The error of PERC's approach is not only methodological, however. The Commission's ready conclusion that equipment staffing is a decidedly permissive bargaining subject suggests any of several possible substantive errors of law as well.
First, PERC may have determined that staffing level decisions, whatever their relationship to workload and safety, never can be "working conditions" included within the scope of mandatory bargaining, but can only give rise to effects bargaining. Indeed, this is the view New Jersey's labor commission advocated in a decision cited to PERC by Richland. IN RE NEWARK FIREMEN'S UNION, Pub. Empl. Relations Comm'n Dec. 76-40 (N.J. 1976). «3»
«3» Holding department, fire response and equipment staffing levels to be nonmandatory bargaining subjects, the New Jersey commission concluded that such staffing levels do not "directly concern" the working conditions of workload and safety, but only have the potential to affect these conditions.
When staffing levels have a demonstratedly direct relationship to employee workload and safety, however, we believe that, under appropriate circumstances, requiring an employer to bargain over them will achieve the balance of public, employer and union interests that best furthers the purposes of the public employment collective bargaining laws. We have said as much before, in another case involving fire fighter staffing levels. In EVERETT v. FIRE FIGHTERS, LOCAL 350, 87 Wn.2d 572, 555 P.2d 418 (1976), we deferred to arbitration the question of whether a fire fighter union's minimum shift proposal was a mandatory subject of bargaining, noting that
"the size of the crew might well affect the safety of
the employees and would therefore constitute a working
condition, within the meaning of RCW 41.56.030(4) defining
EVERETT, at 576. SEE ALSO WENATCHEE, Pub. Empl. Relations Comm'n Dec. 780 PECB, at 1 (refusing to establish as a rule that "minimum manning clauses are non-mandatory subjects of bargaining for uniformed employees"); FIRE FIGHTERS UNION, LOCAL 1186 v. VALLEJO, 12 Cal. 3d 608, 619-21, 526 P.2d 971, 116 Cal. Rptr. 507 (1974) (equipment staffing proposal might be mandatory bargaining subject if connection can be shown to workload or safety); INTERNATIONAL ASS'N OF FIREFIGHTERS OF NEWBURGH, LOCAL 589 v. HELSBY, 59 A.D.2d 342, 399 N.Y.S.2d 334 (1977) (same); NARRAGANSETT v. INTERNATIONAL ASS'N OF FIRE FIGHTERS, LOCAL 1589, 119 R.I. 506, 508, 380 A.2d 521 (1977) (station house staffing is mandatory bargaining subject in light of demonstrated relationship to workload and safety); INTERNATIONAL ASS'N OF FIREFIGHTERS, LOCAL 314 v. SALEM, 68 Or. App. 793, 684 P.2d 605 (1984) (same with respect to staffing of engine and truck companies); ERIE, PA. v. INTERNATIONAL ASS'N OF FIREFIGHTERS, LOCAL 293, 74 Pa. Commw. 245, 459 A.2d 1320 (1983)(same).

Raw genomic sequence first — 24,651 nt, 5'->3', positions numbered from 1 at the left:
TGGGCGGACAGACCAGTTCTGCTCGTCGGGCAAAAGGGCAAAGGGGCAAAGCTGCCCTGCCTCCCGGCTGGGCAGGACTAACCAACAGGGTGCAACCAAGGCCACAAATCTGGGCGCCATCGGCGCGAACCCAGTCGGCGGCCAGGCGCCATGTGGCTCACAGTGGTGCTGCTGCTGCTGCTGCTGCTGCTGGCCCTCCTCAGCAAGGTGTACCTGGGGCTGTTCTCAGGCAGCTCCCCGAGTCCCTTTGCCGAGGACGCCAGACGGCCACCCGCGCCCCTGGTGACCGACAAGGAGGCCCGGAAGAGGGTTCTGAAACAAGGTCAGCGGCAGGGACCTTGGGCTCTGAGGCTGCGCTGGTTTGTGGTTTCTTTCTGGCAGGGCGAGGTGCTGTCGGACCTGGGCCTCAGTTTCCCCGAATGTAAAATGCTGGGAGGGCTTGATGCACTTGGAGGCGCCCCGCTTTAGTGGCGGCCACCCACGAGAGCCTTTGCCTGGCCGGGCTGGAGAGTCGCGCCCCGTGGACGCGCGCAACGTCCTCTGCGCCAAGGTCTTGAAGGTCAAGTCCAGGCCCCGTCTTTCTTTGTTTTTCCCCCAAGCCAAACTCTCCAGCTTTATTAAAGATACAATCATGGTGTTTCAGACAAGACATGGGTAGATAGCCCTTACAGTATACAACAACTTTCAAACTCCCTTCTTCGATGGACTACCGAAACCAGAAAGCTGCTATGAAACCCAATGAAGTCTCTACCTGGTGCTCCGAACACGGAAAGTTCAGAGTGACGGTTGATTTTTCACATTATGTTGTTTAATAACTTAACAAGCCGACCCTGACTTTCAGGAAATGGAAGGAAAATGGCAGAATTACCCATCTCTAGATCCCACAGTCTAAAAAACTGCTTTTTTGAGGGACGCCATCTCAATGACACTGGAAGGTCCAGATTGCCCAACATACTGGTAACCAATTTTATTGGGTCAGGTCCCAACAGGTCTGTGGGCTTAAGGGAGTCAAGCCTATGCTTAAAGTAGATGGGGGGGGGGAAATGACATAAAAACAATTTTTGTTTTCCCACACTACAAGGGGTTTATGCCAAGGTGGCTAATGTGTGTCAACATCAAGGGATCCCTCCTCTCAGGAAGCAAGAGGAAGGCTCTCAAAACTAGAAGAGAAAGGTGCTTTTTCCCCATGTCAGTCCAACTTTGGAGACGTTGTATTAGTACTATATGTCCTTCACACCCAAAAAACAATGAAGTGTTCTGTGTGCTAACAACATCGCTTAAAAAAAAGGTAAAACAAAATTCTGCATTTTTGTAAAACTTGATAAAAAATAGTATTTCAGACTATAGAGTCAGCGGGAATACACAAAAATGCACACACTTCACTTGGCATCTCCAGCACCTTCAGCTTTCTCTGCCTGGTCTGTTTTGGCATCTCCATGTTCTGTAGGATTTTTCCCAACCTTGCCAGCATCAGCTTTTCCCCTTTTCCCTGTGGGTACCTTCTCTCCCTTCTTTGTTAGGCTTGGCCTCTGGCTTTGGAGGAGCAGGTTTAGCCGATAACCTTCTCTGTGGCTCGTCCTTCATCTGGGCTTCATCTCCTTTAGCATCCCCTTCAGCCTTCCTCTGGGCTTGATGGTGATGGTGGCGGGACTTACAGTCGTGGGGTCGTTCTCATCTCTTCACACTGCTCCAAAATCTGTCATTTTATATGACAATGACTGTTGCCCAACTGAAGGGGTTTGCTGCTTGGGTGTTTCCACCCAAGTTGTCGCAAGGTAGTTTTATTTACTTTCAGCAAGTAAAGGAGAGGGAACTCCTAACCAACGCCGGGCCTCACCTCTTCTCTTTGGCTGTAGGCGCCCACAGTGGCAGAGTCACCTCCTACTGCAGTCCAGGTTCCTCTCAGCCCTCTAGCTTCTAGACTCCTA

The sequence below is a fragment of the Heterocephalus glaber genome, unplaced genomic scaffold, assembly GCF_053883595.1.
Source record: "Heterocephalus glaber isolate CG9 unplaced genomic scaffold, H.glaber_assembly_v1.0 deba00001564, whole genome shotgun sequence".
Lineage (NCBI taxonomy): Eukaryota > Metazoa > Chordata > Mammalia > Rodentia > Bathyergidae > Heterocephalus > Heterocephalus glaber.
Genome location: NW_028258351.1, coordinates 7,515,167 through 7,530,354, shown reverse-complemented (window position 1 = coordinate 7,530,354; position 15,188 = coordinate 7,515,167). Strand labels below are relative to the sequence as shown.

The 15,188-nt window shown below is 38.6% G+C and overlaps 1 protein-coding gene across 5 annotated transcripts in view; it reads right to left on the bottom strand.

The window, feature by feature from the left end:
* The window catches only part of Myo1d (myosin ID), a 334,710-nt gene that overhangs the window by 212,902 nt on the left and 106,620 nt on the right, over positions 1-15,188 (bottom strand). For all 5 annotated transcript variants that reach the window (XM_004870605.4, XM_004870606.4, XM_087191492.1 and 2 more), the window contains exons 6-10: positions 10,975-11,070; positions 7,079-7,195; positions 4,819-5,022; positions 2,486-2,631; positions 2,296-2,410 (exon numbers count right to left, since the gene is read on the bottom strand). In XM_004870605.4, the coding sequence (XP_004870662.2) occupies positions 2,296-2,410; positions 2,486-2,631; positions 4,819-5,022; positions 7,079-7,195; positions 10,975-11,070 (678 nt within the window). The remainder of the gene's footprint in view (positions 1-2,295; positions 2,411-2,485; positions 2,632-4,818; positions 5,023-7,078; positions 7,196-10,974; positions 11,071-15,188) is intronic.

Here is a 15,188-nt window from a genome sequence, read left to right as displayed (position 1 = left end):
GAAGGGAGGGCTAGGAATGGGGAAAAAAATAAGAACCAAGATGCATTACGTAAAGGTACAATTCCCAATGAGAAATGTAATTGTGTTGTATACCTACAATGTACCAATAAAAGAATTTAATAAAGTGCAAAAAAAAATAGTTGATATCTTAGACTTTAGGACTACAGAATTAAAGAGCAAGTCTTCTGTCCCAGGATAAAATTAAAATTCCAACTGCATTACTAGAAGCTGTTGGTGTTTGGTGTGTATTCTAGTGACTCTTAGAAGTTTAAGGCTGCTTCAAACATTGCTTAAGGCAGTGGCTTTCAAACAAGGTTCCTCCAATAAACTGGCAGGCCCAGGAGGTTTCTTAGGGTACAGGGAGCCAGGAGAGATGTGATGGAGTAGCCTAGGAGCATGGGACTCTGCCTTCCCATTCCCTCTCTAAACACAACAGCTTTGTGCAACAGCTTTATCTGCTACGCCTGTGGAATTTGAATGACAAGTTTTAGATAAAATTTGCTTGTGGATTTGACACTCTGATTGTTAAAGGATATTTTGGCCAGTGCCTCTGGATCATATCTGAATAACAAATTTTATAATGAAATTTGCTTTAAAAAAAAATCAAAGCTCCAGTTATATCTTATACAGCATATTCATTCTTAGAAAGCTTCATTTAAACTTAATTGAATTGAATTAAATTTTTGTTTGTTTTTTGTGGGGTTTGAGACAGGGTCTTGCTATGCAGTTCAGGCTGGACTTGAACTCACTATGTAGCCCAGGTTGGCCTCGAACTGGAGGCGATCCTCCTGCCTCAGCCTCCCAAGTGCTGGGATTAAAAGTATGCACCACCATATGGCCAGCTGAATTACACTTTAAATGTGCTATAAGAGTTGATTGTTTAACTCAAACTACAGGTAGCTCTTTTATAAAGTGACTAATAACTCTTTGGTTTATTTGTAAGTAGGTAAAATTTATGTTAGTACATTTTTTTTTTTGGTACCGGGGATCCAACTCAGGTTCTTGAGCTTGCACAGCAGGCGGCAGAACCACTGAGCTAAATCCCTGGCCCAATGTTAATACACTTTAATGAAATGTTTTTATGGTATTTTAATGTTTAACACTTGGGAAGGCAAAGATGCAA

PERC also may have proceeded on the understanding that equipment staffing level determinations are such strong managerial prerogatives that, no matter how directly they affect workload and safety, employers never should be required to bargain over them. The cases just cited authoritatively refute this notion.
Finally, PERC may be suggesting that there is no difference in the strength of the managerial prerogative to effect changes in departmental and shift staffing levels on the one hand, and equipment staffing levels on the other. The law is clear that general staffing levels are fundamental prerogatives of management. Considering the negotiability of a union proposal setting minimum police shift staffing, for example, a PERC hearing examiner observed:
"Whether a community will have a large police force, a
small one, or none at all, is a very basic managerial
decision which ultimately must be determined by the voting
public through its elected representatives.
YAKIMA v. YAKIMA POLICE PATROLMAN'S ASS'N, Pub. Empl. Relations Comm'n Dec. 1130-PECB, at 4 (1981) (examiner's opinion). The Massachusetts Labor Relations Commission employed similar reasoning in a case involving a fire department shift staffing proposal. DANVERS v. LOCAL 2038, INT'L ASS'N OF FIRE FIGHTERS, Labor Relations Comm'n Cases MUP-2292, MUP-2299 (Mass. 1977). Requiring bargaining over the proposal, the commission noted, would interfere with
"the flexibility of elected officials to determine the
amount of fire services to be delivered within the Town
. . . Agreement on minimum manning per shift in essence
would lock the Town into a certain level of firefighting
service for the duration of the collective bargaining
agreement. Accordingly, it represents an intrusion into